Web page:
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Point/Counterpoint: Should South Campus Secede from the BU Union?

Eight score and nineteen years ago, our collegiate forefathers brought forth on this continent a brand new university. It was a university conceived in scarlet and white and dedicated to the proposition that all Terriers are created equal. However, lately we have engaged in a brutal educational war taking place between the main grounds of Boston University—East, West, and Central campus—and the medical campus, which for some reason lies more than a mile south of everything else. At the root of this brutal educational war lies the question: should we allow South Campus to leave the union? Is it possible that we can let go of this vitally important foundation of our school? Can it survive on its own? Let’s break down the arguments:

Point: How much will this university really suffer if South Campus secedes? We’re talking about a campus whose entire economy consists of soiled lab coats, dirty needles, and roaches trading food crumbs with each other.

Counterpoint: First of all, the med campus deserves no less respect than any other part of our school. East, West, Central, South—like the term “Questrom snake,” they’re all just labels that we’ve invented to discriminate against each other and spread hate and injustice.

Point: I don’t think the greater BU community is going to suffer if a few hillbilly doctors’ interns go their separate way. The “benefits” that BU reaps from South Campus are an exponentially higher lameness rate, a thriving student body of rats and cockroaches, weekly Chipotle fundraising events, and pre-med students’ GoFundMe campaigns for “health awareness” trips to Central America. Honestly, the place has more hospitals than classrooms, just let it go.

Counterpoint: How dare you? The world’s three most important professions are doctors, teachers, and police/firefighters. All three of those professions are heavily present on the med campus. There are plenty of future doctors, nurses, surgeons, and hospital janitors, lots of professors to teach them their craft, and a myriad of police officers working tirelessly day and night to keep BU alerts about stabbings in the area down to four or five a week.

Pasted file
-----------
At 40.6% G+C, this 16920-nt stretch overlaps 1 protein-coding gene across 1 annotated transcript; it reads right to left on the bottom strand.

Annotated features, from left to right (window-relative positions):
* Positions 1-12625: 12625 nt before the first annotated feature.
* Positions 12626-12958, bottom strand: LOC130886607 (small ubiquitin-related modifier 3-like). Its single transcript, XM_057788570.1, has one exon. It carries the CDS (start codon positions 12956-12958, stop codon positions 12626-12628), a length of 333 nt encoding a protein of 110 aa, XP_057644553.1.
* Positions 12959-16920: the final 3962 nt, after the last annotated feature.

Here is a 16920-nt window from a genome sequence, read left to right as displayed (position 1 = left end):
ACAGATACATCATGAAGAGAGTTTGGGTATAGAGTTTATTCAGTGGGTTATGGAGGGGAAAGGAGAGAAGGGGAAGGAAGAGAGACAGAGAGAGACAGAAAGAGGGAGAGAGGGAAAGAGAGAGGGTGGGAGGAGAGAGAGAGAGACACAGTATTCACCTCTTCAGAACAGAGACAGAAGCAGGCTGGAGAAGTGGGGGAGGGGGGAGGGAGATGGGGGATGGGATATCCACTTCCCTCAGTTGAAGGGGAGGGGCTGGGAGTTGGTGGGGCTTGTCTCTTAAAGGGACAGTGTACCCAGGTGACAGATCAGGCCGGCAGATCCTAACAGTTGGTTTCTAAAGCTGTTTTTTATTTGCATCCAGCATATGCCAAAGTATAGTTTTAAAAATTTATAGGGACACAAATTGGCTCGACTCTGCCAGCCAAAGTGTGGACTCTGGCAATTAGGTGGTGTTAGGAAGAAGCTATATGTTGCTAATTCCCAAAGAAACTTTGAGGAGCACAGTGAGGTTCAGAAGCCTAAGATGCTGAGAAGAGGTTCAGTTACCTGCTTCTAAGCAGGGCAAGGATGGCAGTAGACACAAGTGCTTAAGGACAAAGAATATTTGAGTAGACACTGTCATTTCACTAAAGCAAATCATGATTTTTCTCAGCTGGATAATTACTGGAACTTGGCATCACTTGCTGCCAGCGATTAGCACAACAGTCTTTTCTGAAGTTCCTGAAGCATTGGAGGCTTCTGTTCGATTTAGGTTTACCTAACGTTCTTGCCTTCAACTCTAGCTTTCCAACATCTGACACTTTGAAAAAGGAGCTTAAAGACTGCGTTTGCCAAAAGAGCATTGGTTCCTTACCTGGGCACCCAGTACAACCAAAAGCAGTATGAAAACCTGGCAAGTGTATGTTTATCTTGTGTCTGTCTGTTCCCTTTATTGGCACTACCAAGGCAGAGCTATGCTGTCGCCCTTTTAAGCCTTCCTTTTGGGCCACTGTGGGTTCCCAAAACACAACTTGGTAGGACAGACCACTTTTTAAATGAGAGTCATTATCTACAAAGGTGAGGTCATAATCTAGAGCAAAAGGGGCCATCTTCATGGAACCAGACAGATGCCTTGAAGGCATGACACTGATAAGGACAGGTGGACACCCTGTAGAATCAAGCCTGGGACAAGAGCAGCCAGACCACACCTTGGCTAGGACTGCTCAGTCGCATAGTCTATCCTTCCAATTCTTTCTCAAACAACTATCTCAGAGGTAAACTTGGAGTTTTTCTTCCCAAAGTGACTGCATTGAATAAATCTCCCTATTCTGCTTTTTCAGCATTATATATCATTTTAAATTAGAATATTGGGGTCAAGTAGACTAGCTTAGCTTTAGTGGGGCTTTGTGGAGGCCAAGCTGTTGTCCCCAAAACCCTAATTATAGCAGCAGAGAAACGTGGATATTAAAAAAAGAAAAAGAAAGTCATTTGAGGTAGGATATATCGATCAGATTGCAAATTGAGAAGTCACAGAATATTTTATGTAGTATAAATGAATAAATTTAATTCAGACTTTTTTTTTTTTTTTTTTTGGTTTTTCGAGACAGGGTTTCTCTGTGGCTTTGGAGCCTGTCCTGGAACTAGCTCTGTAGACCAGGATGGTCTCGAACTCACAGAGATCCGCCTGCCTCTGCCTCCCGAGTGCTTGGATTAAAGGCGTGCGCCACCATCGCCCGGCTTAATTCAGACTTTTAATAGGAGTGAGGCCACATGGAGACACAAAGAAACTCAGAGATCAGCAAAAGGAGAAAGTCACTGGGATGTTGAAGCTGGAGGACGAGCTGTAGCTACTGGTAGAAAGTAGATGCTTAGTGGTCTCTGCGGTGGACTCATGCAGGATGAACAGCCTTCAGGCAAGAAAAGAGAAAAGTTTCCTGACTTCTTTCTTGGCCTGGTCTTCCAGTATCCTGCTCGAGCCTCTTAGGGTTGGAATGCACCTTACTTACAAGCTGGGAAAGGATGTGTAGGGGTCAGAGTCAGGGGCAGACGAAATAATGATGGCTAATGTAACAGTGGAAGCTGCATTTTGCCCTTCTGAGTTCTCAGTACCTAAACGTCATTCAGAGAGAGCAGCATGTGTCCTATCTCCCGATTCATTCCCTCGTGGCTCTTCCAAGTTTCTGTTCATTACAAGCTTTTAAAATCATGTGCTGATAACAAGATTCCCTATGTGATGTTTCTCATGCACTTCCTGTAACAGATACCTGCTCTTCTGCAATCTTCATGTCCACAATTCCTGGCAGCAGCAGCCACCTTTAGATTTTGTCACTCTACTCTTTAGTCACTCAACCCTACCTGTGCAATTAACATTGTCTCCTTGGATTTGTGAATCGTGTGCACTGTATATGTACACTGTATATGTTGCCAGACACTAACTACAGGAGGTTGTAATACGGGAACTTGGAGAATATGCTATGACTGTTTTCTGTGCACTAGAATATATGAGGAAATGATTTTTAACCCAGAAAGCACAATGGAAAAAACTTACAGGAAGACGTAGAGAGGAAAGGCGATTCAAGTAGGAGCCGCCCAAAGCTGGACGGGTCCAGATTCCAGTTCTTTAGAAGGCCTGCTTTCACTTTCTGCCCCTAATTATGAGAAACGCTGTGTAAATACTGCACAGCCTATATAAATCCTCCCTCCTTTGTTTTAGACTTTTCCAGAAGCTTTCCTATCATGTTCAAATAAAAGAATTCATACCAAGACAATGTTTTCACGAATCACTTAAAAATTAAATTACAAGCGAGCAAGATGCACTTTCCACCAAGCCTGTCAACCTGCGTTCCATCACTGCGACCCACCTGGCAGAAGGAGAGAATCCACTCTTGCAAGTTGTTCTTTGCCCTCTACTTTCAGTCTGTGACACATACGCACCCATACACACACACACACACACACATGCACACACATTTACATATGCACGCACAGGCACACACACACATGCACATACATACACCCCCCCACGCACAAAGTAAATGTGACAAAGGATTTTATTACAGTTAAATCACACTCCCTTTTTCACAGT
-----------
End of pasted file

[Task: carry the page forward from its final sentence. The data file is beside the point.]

Point: But do we really need all our future doctors, nurses, and surgeons.? Student Health Services remains readily available at a moment’s notice. Why, just yesterday I hopped on down to their office to have my bruised thumb checked out. Who needs medical professionals? An SHS visit a day keeps the pre-med plebs away. I say good riddance! Begone, South Campus.

Counterpoint: Abraham Lincoln once said that an abhorrently expensive university divided cannot stand. There’s no reason for us to part with our med campus any more than there’s reason for any of our sections to break off from the rest. As Abraham Lincoln also once said: all this talk about the dissolution of BU is humbug, nothing but folly. We won’t dissolve BU, and you shan’t. Oh, and by the way, you have a better chance of getting a free textbook from the BU Barnes and Noble than you do of getting quality healthcare service at SHS.

Whatever conclusion you draw, let us all hope together that the brave students on each side shall not have endured midterms in vain—that this university, under Rhett, shall have a new birth of freedom, and that government of the students, by President Brown, for President Brown, shall not perish from the earth. Students: stay strong, stay healthy, and stay Rhetty.


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